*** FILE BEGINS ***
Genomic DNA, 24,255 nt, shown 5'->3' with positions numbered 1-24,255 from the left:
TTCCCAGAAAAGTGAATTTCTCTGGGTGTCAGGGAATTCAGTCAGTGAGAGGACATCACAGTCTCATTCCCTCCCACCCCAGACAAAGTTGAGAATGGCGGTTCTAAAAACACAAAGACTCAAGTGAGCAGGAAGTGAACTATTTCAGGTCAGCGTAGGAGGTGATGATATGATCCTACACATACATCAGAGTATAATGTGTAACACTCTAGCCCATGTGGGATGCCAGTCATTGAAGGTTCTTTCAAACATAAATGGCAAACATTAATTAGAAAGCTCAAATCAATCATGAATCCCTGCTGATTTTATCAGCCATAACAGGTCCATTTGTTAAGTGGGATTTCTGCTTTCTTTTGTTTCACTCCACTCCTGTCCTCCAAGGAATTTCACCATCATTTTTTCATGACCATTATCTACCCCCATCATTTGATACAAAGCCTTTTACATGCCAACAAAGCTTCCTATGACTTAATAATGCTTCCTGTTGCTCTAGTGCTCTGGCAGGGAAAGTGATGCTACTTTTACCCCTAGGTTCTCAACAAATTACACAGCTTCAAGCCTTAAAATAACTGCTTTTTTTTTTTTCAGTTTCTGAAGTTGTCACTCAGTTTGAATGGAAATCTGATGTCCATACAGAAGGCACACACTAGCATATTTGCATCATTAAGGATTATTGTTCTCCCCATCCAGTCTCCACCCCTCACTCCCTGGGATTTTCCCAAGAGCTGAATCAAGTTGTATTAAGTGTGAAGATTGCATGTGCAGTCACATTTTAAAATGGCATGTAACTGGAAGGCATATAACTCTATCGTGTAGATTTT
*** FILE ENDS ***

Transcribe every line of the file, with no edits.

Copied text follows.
Genomic DNA, 24,255 nt, shown 5'->3' with positions numbered 1-24,255 from the left:
TTCCCAGAAAAGTGAATTTCTCTGGGTGTCAGGGAATTCAGTCAGTGAGAGGACATCACAGTCTCATTCCCTCCCACCCCAGACAAAGTTGAGAATGGCGGTTCTAAAAACACAAAGACTCAAGTGAGCAGGAAGTGAACTATTTCAGGTCAGCGTAGGAGGTGATGATATGATCCTACACATACATCAGAGTATAATGTGTAACACTCTAGCCCATGTGGGATGCCAGTCATTGAAGGTTCTTTCAAACATAAATGGCAAACATTAATTAGAAAGCTCAAATCAATCATGAATCCCTGCTGATTTTATCAGCCATAACAGGTCCATTTGTTAAGTGGGATTTCTGCTTTCTTTTGTTTCACTCCACTCCTGTCCTCCAAGGAATTTCACCATCATTTTTTCATGACCATTATCTACCCCCATCATTTGATACAAAGCCTTTTACATGCCAACAAAGCTTCCTATGACTTAATAATGCTTCCTGTTGCTCTAGTGCTCTGGCAGGGAAAGTGATGCTACTTTTACCCCTAGGTTCTCAACAAATTACACAGCTTCAAGCCTTAAAATAACTGCTTTTTTTTTTTTCAGTTTCTGAAGTTGTCACTCAGTTTGAATGGAAATCTGATGTCCATACAGAAGGCACACACTAGCATATTTGCATCATTAAGGATTATTGTTCTCCCCATCCAGTCTCCACCCCTCACTCCCTGGGATTTTCCCAAGAGCTGAATCAAGTTGTATTAAGTGTGAAGATTGCATGTGCAGTCACATTTTAAAATGGCATGTAACTGGAAGGCATATAACTCTATCGTGTAGATTTT